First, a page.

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  46.  10
    Shannon Brincat (2008). `Death to Tyrants': The Political Philosophy of Tyrannicide - Part I. Journal of International Political Theory 4 (2):212-240.
    This paper examines the conceptual development of the philosophical justifications for tyrannicide. It posits that the political philosophy of tyrannicide can be categorised into three distinct periods or models, the classical, medieval, and liberal, respectively. It argues that each model contained unique themes and principles that justified tyrannicide in that period; the classical, through the importance attached to public life and the functional role of leadership; the medieval, through natural law doctrine; and the liberal, through the postulates of social (...)
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  47.  11
    Joseph Chan (1992). Does Aristotle's Political Theory Rest on a 'Blunder'? History of Political Thought 13 (2):189-202.
    We may sum up the five roles which human beings might play in the existence of the polis in the following way: (1) Human nature plays the role of the inner principle of change which explains the type of human relation a polis takes (the polis as a type); (2) General patterns of human behaviours, together with patterns of societal conditions, play the role of material conditions which explain the variety of forms of polis; (3) Statesmen or politicians play the (...)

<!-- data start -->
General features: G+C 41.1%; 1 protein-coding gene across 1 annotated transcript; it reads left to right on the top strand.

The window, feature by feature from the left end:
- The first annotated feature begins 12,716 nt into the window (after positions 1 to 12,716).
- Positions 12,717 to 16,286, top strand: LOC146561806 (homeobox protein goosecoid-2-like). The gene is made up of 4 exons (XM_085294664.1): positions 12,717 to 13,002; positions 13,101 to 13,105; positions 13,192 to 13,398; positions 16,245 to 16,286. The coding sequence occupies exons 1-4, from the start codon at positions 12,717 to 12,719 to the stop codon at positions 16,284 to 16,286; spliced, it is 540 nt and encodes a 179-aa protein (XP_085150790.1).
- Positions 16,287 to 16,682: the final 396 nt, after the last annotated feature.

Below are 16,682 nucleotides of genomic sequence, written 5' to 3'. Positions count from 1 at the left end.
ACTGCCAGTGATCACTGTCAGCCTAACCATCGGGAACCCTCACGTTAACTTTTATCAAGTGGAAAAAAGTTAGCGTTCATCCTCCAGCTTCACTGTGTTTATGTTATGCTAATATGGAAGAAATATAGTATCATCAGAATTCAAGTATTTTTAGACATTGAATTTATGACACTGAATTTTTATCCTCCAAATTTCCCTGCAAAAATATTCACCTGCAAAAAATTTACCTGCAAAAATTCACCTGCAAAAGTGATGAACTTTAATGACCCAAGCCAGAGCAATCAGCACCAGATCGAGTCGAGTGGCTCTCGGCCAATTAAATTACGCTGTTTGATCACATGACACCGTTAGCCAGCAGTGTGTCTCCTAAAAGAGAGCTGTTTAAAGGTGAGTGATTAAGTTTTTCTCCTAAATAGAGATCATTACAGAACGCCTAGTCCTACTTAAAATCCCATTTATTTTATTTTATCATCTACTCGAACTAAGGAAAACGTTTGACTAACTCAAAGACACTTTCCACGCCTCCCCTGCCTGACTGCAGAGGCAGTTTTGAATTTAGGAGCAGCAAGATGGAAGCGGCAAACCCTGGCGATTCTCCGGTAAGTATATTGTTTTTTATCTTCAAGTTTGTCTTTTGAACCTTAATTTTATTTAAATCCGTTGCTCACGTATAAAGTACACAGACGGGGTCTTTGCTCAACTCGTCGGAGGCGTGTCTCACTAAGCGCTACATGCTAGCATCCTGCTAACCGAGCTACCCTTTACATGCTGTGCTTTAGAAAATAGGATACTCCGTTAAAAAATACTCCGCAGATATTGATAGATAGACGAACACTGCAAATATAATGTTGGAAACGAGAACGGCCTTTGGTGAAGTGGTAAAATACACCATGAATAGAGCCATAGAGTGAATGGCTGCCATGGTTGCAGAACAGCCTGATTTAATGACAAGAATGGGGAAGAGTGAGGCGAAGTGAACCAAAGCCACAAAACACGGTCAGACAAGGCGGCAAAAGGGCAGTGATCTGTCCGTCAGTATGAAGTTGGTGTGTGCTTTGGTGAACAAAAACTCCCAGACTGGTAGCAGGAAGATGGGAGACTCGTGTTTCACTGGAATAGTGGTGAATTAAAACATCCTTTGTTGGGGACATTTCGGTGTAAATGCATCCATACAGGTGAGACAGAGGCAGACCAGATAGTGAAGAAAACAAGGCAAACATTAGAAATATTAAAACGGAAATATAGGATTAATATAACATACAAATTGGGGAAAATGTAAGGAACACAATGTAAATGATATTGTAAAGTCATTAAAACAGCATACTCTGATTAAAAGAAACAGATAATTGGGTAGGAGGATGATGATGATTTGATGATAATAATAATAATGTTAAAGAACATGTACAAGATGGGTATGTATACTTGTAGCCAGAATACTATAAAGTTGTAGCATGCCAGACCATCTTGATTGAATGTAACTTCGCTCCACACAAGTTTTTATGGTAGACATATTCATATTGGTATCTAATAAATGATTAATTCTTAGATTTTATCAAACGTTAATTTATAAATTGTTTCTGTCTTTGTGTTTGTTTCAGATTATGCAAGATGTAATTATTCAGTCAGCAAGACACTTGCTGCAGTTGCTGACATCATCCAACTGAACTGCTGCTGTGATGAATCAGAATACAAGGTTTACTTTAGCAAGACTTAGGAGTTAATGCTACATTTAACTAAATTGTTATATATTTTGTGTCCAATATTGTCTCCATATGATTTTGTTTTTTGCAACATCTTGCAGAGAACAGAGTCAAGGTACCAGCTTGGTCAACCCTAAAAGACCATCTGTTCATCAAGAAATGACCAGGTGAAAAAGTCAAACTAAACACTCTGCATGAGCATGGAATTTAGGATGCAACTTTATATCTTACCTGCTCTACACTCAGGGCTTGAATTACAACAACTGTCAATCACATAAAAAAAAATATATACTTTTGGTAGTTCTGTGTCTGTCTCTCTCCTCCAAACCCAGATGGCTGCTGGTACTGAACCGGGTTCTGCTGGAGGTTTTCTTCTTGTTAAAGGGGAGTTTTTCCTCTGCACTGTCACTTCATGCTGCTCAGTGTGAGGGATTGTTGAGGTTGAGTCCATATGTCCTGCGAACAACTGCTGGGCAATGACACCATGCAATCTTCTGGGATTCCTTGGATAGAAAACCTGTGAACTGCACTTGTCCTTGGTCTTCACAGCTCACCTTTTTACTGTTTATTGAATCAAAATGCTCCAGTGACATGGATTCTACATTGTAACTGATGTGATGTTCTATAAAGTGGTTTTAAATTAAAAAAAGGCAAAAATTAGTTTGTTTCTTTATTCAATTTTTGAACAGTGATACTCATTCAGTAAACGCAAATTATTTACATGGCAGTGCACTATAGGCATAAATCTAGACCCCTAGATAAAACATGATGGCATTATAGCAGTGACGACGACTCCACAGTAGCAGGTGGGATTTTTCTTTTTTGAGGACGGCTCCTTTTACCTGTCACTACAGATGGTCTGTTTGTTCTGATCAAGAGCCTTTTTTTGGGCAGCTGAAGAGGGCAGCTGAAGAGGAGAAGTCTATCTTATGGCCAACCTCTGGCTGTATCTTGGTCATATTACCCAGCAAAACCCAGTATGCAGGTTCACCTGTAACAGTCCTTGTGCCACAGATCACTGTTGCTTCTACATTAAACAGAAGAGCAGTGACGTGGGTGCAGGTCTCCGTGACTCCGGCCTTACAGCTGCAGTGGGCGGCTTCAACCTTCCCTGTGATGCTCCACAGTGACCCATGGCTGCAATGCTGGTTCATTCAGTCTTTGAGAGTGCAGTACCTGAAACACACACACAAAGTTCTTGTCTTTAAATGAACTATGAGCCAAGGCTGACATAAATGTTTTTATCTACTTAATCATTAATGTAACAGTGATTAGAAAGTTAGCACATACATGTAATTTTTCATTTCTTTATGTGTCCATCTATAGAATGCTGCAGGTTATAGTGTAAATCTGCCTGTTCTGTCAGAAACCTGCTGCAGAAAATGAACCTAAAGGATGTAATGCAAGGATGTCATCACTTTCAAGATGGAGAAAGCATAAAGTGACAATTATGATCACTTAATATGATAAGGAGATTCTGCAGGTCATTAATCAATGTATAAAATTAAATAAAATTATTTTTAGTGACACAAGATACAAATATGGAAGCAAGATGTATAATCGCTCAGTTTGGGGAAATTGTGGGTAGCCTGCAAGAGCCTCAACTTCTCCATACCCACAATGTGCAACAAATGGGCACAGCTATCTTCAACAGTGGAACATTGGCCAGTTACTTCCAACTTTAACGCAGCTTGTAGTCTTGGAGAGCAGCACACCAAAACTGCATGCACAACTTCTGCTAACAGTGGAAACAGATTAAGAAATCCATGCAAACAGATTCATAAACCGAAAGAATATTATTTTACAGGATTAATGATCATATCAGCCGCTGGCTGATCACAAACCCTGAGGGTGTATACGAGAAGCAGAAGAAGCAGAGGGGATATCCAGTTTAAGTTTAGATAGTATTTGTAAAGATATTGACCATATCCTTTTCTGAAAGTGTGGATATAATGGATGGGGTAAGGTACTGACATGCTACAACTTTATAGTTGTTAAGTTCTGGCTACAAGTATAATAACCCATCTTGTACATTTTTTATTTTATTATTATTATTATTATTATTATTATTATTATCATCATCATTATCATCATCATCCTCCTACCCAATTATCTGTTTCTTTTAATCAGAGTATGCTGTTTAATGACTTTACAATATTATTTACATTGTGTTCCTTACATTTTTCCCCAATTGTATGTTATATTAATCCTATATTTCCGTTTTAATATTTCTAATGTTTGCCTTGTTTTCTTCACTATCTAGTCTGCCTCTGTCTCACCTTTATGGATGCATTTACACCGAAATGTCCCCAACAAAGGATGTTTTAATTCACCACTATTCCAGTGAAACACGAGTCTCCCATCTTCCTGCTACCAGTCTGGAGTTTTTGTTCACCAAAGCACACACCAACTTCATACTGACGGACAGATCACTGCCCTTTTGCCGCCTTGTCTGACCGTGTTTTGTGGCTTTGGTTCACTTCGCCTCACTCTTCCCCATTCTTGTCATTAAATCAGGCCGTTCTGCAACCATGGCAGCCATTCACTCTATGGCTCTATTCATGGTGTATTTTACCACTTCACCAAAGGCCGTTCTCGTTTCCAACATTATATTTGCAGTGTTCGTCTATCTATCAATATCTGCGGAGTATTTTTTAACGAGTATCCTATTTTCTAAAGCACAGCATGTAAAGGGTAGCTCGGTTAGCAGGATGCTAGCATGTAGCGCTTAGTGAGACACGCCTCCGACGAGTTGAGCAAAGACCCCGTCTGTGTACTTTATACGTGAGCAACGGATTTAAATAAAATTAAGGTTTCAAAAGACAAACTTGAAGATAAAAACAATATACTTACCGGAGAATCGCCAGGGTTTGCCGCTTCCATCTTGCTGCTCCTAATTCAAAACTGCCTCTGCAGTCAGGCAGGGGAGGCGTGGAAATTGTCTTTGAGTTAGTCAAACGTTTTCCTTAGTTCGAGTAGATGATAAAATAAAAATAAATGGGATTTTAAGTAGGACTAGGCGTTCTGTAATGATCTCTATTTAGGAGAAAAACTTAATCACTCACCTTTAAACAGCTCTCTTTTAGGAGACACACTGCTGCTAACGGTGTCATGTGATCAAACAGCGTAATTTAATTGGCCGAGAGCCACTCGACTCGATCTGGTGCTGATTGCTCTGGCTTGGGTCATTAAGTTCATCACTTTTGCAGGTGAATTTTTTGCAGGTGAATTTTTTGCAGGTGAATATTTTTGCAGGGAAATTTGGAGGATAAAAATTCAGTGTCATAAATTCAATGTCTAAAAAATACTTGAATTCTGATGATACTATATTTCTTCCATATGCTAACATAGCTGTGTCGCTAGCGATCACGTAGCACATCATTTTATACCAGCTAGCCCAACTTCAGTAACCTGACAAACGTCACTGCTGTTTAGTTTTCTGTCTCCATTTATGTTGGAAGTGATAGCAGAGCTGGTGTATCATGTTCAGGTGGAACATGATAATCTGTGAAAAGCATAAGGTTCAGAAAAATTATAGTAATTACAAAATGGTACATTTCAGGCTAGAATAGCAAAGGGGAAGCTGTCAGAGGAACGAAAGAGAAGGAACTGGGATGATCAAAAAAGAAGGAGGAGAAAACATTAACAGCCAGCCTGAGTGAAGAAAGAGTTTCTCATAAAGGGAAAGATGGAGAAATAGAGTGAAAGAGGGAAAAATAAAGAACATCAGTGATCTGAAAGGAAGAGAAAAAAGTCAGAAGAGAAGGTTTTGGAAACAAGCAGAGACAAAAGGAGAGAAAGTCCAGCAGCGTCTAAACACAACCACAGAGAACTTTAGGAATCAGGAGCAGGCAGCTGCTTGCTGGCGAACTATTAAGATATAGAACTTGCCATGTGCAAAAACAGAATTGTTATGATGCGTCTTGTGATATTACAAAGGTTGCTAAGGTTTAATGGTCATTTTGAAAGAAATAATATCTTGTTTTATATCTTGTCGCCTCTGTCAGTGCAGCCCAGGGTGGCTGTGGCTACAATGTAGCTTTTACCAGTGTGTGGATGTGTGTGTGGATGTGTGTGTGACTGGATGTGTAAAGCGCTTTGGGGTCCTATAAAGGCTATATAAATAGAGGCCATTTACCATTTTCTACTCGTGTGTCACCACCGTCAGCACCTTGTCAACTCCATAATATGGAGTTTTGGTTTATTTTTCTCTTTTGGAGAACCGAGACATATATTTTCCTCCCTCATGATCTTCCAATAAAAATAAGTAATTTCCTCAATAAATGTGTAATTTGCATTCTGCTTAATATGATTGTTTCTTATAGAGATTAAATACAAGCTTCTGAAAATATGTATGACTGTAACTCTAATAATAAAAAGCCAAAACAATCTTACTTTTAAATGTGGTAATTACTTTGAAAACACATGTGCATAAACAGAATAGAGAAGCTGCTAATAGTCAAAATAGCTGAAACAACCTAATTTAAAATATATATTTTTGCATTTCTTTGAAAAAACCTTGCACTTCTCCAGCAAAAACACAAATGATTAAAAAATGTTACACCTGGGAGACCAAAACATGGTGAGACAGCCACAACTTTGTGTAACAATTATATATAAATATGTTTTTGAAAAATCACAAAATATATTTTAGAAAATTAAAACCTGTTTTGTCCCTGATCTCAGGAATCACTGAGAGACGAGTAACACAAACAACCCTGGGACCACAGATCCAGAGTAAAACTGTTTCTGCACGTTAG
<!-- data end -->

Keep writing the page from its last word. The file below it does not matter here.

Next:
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  48.  75
    Leslie Marsh (2006). A History of Political Experience. [REVIEW] European Journal of Political Theory 5 (4):504-510.
    This book survives superficial but fails deeper scrutiny. A facile, undiscerning criticism of Lectures in the History of Political Thought (LHPT) is that on Oakeshott’s own account these are lectures on a non-subject: ‘I cannot detect anything which could properly correspond to the expression “the history of political thought”’ (p. 32). This is an entirely typical Oakeshottian swipe – elegant and oblique – at the title of the lecture course he inherited from Harold Laski. If title and quotation (...)
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  49. Nancy J. Hirschmann (2008). Mill, Political Economy, and Women's Work. American Political Science Review 102 (2):199-203.
    The sexual division of labor and the social and economic value of women’s work in the home has been a problem that scholars have struggled with at least since the advent of the “second wave” women’s movement, but it has never entered into the primary discourses of political science. This paper argues that John Stuart Mill’s Political Economy provides innovative and useful arguments that address this thorny problem. Productive labor is essential to Mill’s conception of property, and property (...)
     
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  50.  37
    Mihaela Mihai (2013). When the State Says “Sorry”: State Apologies as Exemplary Political Judgments. Journal of Political Philosophy 21 (2):200-220.
    This paper aims to offer an account of state apologies that discloses their potential function as catalysing political acts within broader processes of democratic change. While lots of ink has been spilled on analysing the relationship between apologies and processes of recognising the victims and their descendants, more needs to be said about how apologies can challenge the presence of self-congratulatory, distorted visions of history within the public sphere of liberal democracies. My account will be delineated through a critical (...)